Using failure to fuel your future success
To help us grow, sometimes we have to overcome our fear of failing – with this mind, here’s some ways you can use past failures to fuel your future success.
“Shortly before the Olympic Games, we had a family tragedy which was incredibly difficult to process and try get through. If it wasn’t for the support of my family and friendship group, I wouldn’t have been able to make it to the race, let alone come home with the gold,” Scott remembers.
For Scott and his wife, Donna, tragedy struck when their 11-week-old son Alexander died of a rare heart condition, 10 weeks before the Olympics.
Adding to this trauma, Scott’s track cycling partner, Brett Aitken, was also coping with extraordinary stress as his two-year-old daughter, Ashli, was seriously ill with Rett Syndrome, a development disorder, during the same crucial lead-up period.
The most instrumental person in my success was my wife, Donna, she was the one to motivate me and support me to go to that next stage
Not surprisingly, these tragedies impacted so heavily on Scott and Brett’s preparation for their biggest sporting challenge that they both came close to throwing in the towel and giving up.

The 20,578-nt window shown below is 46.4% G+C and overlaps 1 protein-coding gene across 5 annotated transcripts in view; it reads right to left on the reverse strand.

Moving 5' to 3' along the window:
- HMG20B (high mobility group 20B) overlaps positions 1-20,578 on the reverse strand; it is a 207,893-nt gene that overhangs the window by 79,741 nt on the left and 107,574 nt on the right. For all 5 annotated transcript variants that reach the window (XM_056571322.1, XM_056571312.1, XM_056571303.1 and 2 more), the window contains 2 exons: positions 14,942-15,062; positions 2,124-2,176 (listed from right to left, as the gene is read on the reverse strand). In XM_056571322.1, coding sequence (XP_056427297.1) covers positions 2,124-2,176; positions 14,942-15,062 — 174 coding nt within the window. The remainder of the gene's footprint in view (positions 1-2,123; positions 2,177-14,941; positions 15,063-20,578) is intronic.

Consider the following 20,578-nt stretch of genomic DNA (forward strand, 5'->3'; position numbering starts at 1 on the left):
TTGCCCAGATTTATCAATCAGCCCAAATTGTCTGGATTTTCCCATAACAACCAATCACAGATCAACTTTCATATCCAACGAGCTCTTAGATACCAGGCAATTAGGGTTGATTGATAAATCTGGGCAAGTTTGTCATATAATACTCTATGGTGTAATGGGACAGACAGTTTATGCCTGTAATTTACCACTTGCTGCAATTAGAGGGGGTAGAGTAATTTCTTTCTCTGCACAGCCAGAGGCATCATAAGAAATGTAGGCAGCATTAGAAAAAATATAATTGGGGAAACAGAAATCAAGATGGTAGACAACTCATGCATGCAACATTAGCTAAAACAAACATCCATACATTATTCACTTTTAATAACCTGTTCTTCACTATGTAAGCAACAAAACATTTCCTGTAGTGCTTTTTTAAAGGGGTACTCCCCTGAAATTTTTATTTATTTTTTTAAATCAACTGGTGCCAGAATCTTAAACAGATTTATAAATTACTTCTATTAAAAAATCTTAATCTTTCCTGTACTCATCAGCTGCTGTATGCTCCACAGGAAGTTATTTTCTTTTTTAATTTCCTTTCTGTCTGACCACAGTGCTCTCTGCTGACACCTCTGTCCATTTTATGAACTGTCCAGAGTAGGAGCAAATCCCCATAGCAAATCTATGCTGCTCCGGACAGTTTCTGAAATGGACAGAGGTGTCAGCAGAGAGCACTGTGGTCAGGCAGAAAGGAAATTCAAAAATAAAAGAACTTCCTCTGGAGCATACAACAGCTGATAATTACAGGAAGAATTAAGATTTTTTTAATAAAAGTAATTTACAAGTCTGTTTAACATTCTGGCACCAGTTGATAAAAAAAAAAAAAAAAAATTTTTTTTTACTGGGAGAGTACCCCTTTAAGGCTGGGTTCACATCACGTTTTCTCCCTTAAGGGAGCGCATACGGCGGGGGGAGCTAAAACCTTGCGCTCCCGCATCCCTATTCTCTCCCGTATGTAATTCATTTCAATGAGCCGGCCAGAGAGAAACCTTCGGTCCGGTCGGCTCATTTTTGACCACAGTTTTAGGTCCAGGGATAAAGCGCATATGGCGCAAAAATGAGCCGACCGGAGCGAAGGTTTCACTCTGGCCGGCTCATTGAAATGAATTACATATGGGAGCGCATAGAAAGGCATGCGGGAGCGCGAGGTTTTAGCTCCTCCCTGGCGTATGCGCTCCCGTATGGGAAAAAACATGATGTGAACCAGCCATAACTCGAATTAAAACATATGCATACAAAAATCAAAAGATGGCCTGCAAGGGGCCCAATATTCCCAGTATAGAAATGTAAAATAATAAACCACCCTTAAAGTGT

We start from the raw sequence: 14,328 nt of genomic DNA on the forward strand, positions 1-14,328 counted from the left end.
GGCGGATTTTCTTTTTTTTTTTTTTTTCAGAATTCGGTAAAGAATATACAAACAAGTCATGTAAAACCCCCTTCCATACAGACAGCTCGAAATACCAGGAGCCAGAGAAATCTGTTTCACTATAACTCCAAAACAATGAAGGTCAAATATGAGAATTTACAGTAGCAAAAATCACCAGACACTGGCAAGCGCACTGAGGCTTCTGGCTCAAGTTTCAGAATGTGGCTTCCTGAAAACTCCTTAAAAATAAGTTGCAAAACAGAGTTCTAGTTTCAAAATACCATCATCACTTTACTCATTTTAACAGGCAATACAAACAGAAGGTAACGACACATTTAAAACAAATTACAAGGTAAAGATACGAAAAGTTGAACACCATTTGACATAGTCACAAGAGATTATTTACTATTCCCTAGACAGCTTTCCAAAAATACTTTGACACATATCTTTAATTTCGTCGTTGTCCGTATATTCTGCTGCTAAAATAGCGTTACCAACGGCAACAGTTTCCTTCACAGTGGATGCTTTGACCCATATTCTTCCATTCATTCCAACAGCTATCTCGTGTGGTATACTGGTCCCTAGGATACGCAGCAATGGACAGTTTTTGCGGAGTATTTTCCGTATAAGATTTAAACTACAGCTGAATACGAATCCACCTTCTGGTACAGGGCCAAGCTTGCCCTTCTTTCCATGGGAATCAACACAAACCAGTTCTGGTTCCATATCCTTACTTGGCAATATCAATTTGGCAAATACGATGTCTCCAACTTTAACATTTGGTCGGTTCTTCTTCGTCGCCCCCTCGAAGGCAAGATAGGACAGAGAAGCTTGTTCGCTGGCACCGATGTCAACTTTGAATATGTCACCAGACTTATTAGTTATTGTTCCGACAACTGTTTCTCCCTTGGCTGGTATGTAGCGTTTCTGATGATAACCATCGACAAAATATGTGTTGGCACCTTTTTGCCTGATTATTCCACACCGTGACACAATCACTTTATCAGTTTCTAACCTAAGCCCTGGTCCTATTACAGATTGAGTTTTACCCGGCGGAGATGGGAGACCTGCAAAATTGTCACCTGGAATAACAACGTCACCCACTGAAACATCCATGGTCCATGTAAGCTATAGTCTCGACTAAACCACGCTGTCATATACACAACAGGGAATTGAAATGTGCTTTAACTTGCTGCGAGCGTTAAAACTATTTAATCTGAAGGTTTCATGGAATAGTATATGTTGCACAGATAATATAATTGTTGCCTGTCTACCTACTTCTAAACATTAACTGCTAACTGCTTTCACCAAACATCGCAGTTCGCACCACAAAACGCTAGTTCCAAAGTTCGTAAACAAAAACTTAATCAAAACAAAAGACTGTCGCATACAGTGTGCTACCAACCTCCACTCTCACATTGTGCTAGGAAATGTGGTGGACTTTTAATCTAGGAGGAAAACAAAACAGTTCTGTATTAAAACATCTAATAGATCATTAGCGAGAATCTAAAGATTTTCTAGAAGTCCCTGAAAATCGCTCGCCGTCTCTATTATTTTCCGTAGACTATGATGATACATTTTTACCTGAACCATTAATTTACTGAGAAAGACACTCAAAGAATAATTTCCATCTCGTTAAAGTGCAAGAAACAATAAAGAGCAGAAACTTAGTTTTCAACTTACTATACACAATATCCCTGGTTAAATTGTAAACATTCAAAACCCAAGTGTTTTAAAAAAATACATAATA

“The most instrumental person in my success was my wife, Donna, she was the one to motivate me and support me to go to that next stage,” Scott says.
Having his wife’s steadfast support through this extremely testing time was crucial for Scott and ultimately changed the outcome of his career.
"Donna talked me into at least trying to go on. Her reasoning was that we had lost so much already, if we gave up on the Olympics as well, we'd have nothing."
It was this family support combined with lessons learnt in the 12 years between competing in the Olympics that helped propel Scott, together with his cycling partner Brett Aitken, onto winning the Madison gold medal at Sydney’s Dunc Gray Velodrome in 2000.
“I’m very fortunate to have been to two Olympic Games, however they were separated by 12 years and vastly different approaches,” he says.
“At the 1988 Olympic Games in Seoul, I was only an 18-year-old kid - I didn’t really understand the process needed to be successful and I took a really short-term approach.
“However, heading into the Sydney Olympic Games, I understood that long-term planning was the key to success.
“The long-term approach with the solid support network was the one that yielded the result.”